• Self-reflection has turned out to be one of my most powerful tools in changing my life. It becomes a mirror that helps you see what’s going on in your life, that keeps you from making the same mistakes over and over again, from being on autopilot and failing to course-correct.  Having a blog with readers is like having a journal on steroids—it forces you to reflect on what you’re doing in your life, because if you’re going to share what you’re learning with other people, you first have to reflect on what you’ve learned.
  • When we procrastinate, it’s because we have an urge to run from the difficult, uncomfortable task. We don’t want to do the hard work, or be in confusion, or fail at something, so we get the urge to run.  It stems from the fear of failure, of not being good enough.  The urge comes up, and we follow it!  But we don’t need to follow it.  We can watch the urge to procrastinate, like a cloud, but not act on it.  We can just let it float by, and get to work.  Let the cloud float away, because it doesn’t control you.  The cloud isn’t you.  It’s just a passing phenomenon, one that arises and floats away.
  • The bad habits we’ve formed are often useful to us because they help us deal with stress and boredom. Consider some of the bad habits that fit this bill: smoking, procrastination by browsing the Internet, eating junk food, drinking, addiction to TV or video games, compulsive shopping, biting nails.  All of these habits fill a strong need: they are ways to cope with stress and/ or boredom.  We have formed them as coping mechanisms, and they stick around because we don’t have better ways of coping.  So if we replace them with healthier ways of coping, we get rid of the problems of these bad habits, and start getting the benefits of better habits.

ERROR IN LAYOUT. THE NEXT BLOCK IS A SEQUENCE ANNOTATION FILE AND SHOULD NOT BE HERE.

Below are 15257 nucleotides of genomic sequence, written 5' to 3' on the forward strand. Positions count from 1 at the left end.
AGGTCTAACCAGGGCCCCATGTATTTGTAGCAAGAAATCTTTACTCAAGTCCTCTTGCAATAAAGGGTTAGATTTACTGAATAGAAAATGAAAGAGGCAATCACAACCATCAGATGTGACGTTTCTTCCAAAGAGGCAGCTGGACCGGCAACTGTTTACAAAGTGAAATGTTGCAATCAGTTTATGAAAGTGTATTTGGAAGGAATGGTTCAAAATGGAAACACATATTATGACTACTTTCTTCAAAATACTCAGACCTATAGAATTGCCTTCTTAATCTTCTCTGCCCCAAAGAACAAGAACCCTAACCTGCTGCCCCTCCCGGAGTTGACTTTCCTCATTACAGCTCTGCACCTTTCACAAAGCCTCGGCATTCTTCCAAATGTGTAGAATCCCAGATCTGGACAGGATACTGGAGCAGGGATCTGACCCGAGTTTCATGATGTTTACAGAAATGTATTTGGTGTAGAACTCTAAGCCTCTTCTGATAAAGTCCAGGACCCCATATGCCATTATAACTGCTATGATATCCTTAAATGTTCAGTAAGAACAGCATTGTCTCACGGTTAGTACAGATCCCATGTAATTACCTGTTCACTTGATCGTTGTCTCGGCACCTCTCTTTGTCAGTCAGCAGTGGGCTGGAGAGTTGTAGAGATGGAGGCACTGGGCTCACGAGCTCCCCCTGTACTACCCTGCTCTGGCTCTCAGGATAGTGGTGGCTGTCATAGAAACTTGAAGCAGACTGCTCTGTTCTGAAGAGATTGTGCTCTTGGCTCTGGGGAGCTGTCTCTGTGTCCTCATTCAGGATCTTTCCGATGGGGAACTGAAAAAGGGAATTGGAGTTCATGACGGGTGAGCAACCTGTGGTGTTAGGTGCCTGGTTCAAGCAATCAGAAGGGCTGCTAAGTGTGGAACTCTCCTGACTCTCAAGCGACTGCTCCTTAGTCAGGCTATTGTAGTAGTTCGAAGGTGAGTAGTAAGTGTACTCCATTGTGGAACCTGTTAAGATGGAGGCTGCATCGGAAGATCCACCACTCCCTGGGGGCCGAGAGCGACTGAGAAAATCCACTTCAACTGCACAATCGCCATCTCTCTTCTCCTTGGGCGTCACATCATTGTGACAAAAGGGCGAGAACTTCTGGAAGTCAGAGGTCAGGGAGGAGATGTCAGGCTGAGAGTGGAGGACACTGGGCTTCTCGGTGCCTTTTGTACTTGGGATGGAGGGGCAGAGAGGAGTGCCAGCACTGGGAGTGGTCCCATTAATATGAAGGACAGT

• If you plunge into really cold water, you’ll be shocked, and you’ll hate it. But if you go into water that’s only a little colder than room temperature, it won’t seem too bad.  After awhile, it’ll feel pretty normal.  Then if the water’s temperature drops a little more, it won’t seem too bad, and soon that will become normal.  You adjust.  When it comes to changing your life, don’t plunge into the freezing water.  You’ll soon get out of the water and be afraid of going in again.  Instead, take a dip in slightly cool water.  Make a very small change.  Adapt to that, then make another.  Gradually, through a series of small changes, you’ll see amazing progress.
  • All my attempts to control things should be abandoned, and I should just accept the ever changing, ever flowing nature of my life as a river. It turns out that this model can bring me peace no matter where I am, no matter what’s happening.  If plans get disrupted, my day gets interrupted by a sudden crisis, information starts coming at me from everywhere, the pace of events starts quickening… I just picture myself as a river, with all of this stuff flowing through me.  I don’t try to hold it, control it, freeze it, but I embrace the flow.  I smile, I breathe, and I focus on one thing.  Then the next.  Not holding tightly to any of them, or wanting the river to be any certain way.
  • Resistance can be overcome by doing the smallest possible step. For meditation, I just had to get my butt on the cushion.  For writing, I just had to open up a document and write a few words.  For cooking healthy food, I just had to get out a knife and an onion.  For studying a language, I just had to press ‘play’ on the audio lesson.  For yoga, I just had to get into child’s pose.  For blogging, I just had to open up the form for writing a new post.  For flossing, I just had to floss one tooth.  For reading, I just had to open up the book and read a sentence. I think you get the point.  Find the minimum viable habit.  The smallest increment of doing the activity.  The least objectionable version.  And the resistance is overcome.